|| posted on 25-9-2016 at 05:24
|As I was reading I was considering whether mercy would be to allow some of these people to die of their overdose, but it would be extremely hard on
those left behind, and, we cannot know what the future holds for some of these people given that some have kicked their habit and have gone on to
become very productive members of society. Also who would make that decision.
I do feel that it should be mandatory for a person who is an addict to be sterilised immediately after the birth of their child, should they continue
using whilst pregnant. A habitual drug user should also be compulsorily sterilised regardless of if they are in a sexual relationship, or not, upon
subsequent hospitalisation in relation to their drug addiction. Procedures such as tubal ligation or vasectomy are usually reversible if the person
can demonstrate that they have remained clean for an extended period.
|| posted on 24-9-2016 at 23:31
|A lot of the children in the care system here are due to them being taken away from drug or alcohol abusers at birth. One of my friends thought she
couldn't have children and adopted a baby of heroin addict. She later went on to have two sons naturally. All were raised in a home with moral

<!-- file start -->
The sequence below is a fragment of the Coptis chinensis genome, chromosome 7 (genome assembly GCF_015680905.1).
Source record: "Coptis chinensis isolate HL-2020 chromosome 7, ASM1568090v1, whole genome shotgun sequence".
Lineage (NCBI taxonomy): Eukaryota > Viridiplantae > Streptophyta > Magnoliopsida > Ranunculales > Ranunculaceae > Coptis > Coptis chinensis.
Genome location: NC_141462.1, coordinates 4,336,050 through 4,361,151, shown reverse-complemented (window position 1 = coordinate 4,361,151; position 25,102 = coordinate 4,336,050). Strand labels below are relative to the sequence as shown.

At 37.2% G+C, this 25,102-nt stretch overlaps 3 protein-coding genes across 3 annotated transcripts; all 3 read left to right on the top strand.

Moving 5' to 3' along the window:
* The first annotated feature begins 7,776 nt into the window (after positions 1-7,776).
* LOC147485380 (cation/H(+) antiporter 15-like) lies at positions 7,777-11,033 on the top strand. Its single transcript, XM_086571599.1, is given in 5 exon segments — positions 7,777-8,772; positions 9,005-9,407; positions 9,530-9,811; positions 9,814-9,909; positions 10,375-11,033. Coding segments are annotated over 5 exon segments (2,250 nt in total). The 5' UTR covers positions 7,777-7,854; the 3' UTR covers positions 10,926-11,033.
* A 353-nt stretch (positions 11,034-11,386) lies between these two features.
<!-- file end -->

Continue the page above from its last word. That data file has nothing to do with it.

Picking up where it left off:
compass, lots of money and opportunity. The first boy has made very little of his life academically or in any other way. The two natural sons are high
achievers in different fields. The first boy has never fully recovered from the start he had and, indeed, became a drug user himself for a time albeit
a different addiction. So many tragedies.
|| posted on 24-9-2016 at 22:35
|Just read the article, very sobering......
|| posted on 24-9-2016 at 19:08
|In America'S Drug Death Capital: How Heroin Is Scarring The Next Generation
This is an overwhelmingly sad, tragic, and graphic article from CNN (as well as well written). I'm posting just the first few paragraphs so that
anyone who can bear to read the rest of this very, very LENGTHY article knows what to expect re the tone of its content.
Huntington, West Virginia (CNN) Sara Murray tends to two dozen babies in the neonatal therapeutic unit at Cabell Huntington Hospital. They shake. They
vomit. Their inconsolable, high-pitched screams pierce the air. The symptoms can last for hours, days or months.
Graceful and soft-spoken, Murray is a seasoned nurse tirelessly defending the innocent. But even she gets worn down. On difficult days, she seeks a
moment of refuge behind her desk and wonders: How did we get here?
These babies -- her babies -- are the youngest, most vulnerable victims of a raging epidemic.
They are heroin babies, born addicted.